'Are we there yet?'

Bringing a spiritual perspective to daily life

My husband is fond of asking, "Is it the weekend yet?" Some weeks he asks me this on Tuesday or Wednesday, other weeks it begins on Thursday. By Friday, he starts saying, "It feels like the weekend." I know he's joking, but I realize it's important to enjoy each day in a balanced way – love work, love play – and to challenge the assertion that we must first suffer to some extent in order to earn happiness.

No one needs to earn joy or love or peace of mind. These are gifts from a loving God. He wants you to have them. Don't put them away until you feel you deserve them. Then you may never open them. And gifts are meant to be appreciated.

I'm not suggesting that you or I stop doing our respective jobs. But let's stop toiling. Every task can be a challenge, and we can run to meet every dread with confidence that God is "a very present help in trouble" (Ps. 46:1).

Phooey on the idea that suffering is God's will. Did any loving mother or father wish his or her child to live a life that has happiness only on certain days or in certain circumstances? Remember that God is our divine parent, Father and Mother.

I know a man who does gardening and landscaping for a living and is a gifted musician. When I think of his day job, I like to think of him as an artist of natural science.

The large institution where he works is dedicated to providing a spiritual environment for anyone working, visiting, or living at this facility. Whenever I visit, I see small and large projects he has done that appear so effortless, so natural. But I also see the care, thought, and prayer that must have gone into this labor of love.

My friend has never seemed burdened by this daily duty. He quietly and humbly does his "job" with such joy that I never think, "Gee, I wish Robert could just compose and play his music all day long." I see his expression of joy in his day job, and I always enjoy hearing him share his music when I visit his family in the evening. The two just blend together.

His day is not a sighing day but a day of diverse opportunities to give to others. Although he literally tills the soil, it's not a burden.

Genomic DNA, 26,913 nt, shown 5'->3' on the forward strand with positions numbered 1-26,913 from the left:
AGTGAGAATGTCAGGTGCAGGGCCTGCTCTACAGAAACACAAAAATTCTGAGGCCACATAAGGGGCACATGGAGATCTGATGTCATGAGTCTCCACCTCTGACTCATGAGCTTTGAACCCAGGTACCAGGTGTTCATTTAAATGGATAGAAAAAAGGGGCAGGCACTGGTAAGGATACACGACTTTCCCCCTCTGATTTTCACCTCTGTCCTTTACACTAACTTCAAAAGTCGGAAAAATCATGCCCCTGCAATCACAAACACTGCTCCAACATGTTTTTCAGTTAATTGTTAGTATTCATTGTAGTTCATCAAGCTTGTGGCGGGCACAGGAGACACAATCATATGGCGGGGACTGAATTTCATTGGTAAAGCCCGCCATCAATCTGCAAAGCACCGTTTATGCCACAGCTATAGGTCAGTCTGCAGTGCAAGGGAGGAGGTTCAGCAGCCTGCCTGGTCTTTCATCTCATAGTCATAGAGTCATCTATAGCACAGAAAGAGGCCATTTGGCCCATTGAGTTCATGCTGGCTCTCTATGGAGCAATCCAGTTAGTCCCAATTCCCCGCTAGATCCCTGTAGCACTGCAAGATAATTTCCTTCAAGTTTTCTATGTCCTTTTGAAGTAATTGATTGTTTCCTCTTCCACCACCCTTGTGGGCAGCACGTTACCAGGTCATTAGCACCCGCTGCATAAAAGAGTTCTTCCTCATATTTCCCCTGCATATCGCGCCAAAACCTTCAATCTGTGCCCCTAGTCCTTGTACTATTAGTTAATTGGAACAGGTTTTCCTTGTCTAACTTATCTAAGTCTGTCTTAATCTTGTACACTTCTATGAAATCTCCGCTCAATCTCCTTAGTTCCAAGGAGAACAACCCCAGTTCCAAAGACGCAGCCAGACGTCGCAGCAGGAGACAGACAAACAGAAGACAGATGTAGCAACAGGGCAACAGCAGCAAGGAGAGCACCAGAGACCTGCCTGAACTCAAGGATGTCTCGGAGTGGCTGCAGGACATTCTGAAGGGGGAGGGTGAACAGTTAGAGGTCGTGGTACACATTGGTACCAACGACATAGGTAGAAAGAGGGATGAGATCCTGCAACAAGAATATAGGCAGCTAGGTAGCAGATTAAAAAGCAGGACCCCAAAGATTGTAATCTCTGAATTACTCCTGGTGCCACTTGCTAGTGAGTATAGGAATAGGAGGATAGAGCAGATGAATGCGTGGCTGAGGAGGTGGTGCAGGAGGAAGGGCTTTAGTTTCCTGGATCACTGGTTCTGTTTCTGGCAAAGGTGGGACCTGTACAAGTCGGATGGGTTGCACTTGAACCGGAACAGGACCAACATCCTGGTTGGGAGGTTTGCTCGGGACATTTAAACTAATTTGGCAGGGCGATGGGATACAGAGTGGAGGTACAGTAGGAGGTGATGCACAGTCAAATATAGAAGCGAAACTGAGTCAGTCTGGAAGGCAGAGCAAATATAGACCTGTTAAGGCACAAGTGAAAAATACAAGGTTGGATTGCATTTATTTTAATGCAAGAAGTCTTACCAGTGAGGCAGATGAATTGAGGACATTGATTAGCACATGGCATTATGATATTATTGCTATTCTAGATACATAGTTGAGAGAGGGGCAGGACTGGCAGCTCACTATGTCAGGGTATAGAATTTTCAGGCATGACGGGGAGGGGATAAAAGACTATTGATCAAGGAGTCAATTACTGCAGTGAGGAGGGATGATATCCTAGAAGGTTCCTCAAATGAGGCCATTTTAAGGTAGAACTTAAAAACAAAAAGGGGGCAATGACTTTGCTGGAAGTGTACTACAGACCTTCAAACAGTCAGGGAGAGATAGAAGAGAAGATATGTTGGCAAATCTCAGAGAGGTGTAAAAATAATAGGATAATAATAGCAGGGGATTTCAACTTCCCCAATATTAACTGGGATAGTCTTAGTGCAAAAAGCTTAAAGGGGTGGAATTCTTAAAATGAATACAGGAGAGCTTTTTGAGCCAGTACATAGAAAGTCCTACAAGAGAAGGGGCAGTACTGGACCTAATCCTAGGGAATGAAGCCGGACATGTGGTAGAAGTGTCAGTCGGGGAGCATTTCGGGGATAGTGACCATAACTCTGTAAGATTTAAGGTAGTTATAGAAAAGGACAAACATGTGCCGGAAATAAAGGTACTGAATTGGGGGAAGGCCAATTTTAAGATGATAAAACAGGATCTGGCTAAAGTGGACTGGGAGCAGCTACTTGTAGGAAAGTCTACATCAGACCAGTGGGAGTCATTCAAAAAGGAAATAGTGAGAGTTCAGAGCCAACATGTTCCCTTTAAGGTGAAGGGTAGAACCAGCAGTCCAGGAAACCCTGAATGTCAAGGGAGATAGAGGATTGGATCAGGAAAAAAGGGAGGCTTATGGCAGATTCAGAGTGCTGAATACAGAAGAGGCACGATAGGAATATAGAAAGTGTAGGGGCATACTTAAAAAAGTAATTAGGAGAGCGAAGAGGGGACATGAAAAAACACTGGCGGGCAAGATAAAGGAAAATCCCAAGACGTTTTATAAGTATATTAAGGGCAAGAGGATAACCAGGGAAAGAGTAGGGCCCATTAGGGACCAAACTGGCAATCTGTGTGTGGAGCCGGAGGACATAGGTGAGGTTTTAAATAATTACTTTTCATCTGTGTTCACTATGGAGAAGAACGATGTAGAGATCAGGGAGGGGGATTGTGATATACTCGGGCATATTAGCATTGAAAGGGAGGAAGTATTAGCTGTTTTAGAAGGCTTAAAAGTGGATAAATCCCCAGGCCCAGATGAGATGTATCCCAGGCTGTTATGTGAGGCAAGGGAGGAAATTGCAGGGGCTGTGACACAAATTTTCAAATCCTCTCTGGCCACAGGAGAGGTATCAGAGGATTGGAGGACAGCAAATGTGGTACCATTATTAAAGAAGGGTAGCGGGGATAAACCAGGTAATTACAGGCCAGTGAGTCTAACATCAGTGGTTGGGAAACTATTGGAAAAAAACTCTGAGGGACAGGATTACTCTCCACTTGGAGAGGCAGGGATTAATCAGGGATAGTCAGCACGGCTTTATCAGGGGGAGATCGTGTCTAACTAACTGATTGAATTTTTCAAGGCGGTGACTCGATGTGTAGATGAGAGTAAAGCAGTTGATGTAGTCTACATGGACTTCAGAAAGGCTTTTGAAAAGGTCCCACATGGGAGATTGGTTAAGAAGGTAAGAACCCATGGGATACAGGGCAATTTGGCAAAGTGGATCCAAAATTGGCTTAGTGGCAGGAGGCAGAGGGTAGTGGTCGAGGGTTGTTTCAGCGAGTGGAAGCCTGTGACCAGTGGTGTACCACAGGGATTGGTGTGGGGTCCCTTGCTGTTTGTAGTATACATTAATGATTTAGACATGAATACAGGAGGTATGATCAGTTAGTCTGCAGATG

At one point in my career, I did what many would consider menial duties. I opened mail and filed microfilmed member records into a large mechanical file storage system. It was one of those invisible jobs that needs doing, but no one really notices you or appreciates the care with which you perform your duties. I thought of myself as an undercover "CIA" employee, CIA standing for Christ in Action. Christ in Action was my way of remembering the example Christ Jesus gave when he healed and helped others in his ministry.

Could I see any activity as an opportunity to give comfort and express love? Even each of the microfilmed member record files, no larger than an index card, could be treated as if it were the very person it represented, not just a cold object of data storage.

I went home satisfied at being an instrument of God's loving pleasure. It would have surprised me if you said that my only true employment in life was to express joy. That sounds too good to be true, but it is true. Some days I had to work harder at being happy more than other days, but I was happy.

As a kid, I remember sitting in the back of the family station wagon, traveling to a vacation spot. "Are we there yet?" was the familiar refrain of my brothers, my sister, and me. "Are we there yet?" is not unlike, "Is it the weekend yet?" But pure joy reaches us no matter where we are or what we are facing, or what our duties are. We are there in God's loving care, and we can rejoice as Paul did in the Bible, when he declared, "Thanks be unto God for his unspeakable gift" (II Cor. 9:15).

To those leaning on

the sustaining infinite,

to-day is big with blessings.

Mary Baker Eddy

(founder of the Monitor)

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